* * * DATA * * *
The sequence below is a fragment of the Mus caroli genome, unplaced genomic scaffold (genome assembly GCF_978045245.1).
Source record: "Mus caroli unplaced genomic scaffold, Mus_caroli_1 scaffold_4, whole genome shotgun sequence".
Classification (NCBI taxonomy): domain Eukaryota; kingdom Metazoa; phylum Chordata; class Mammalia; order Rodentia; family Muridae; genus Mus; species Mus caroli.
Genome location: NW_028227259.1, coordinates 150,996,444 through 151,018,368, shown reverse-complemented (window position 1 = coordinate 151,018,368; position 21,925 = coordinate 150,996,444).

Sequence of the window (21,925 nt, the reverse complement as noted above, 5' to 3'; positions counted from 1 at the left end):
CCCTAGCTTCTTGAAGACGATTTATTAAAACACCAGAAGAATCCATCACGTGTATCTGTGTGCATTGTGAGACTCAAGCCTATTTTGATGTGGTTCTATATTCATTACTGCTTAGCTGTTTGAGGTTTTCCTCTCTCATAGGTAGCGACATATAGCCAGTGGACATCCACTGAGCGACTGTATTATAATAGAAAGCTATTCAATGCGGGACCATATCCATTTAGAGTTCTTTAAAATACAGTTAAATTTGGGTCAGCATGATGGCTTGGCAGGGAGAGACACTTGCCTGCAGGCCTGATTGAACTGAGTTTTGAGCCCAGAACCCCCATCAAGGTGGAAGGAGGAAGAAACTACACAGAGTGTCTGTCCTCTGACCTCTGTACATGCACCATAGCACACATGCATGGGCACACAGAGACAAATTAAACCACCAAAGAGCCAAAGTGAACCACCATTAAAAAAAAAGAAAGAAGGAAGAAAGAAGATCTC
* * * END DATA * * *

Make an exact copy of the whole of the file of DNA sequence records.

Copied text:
The sequence below is a fragment of the Mus caroli genome, unplaced genomic scaffold (genome assembly GCF_978045245.1).
Source record: "Mus caroli unplaced genomic scaffold, Mus_caroli_1 scaffold_4, whole genome shotgun sequence".
Classification (NCBI taxonomy): domain Eukaryota; kingdom Metazoa; phylum Chordata; class Mammalia; order Rodentia; family Muridae; genus Mus; species Mus caroli.
Genome location: NW_028227259.1, coordinates 150,996,444 through 151,018,368, shown reverse-complemented (window position 1 = coordinate 151,018,368; position 21,925 = coordinate 150,996,444).

Sequence of the window (21,925 nt, the reverse complement as noted above, 5' to 3'; positions counted from 1 at the left end):
CCCTAGCTTCTTGAAGACGATTTATTAAAACACCAGAAGAATCCATCACGTGTATCTGTGTGCATTGTGAGACTCAAGCCTATTTTGATGTGGTTCTATATTCATTACTGCTTAGCTGTTTGAGGTTTTCCTCTCTCATAGGTAGCGACATATAGCCAGTGGACATCCACTGAGCGACTGTATTATAATAGAAAGCTATTCAATGCGGGACCATATCCATTTAGAGTTCTTTAAAATACAGTTAAATTTGGGTCAGCATGATGGCTTGGCAGGGAGAGACACTTGCCTGCAGGCCTGATTGAACTGAGTTTTGAGCCCAGAACCCCCATCAAGGTGGAAGGAGGAAGAAACTACACAGAGTGTCTGTCCTCTGACCTCTGTACATGCACCATAGCACACATGCATGGGCACACAGAGACAAATTAAACCACCAAAGAGCCAAAGTGAACCACCATTAAAAAAAAAGAAAGAAGGAAGAAAGAAGATCTC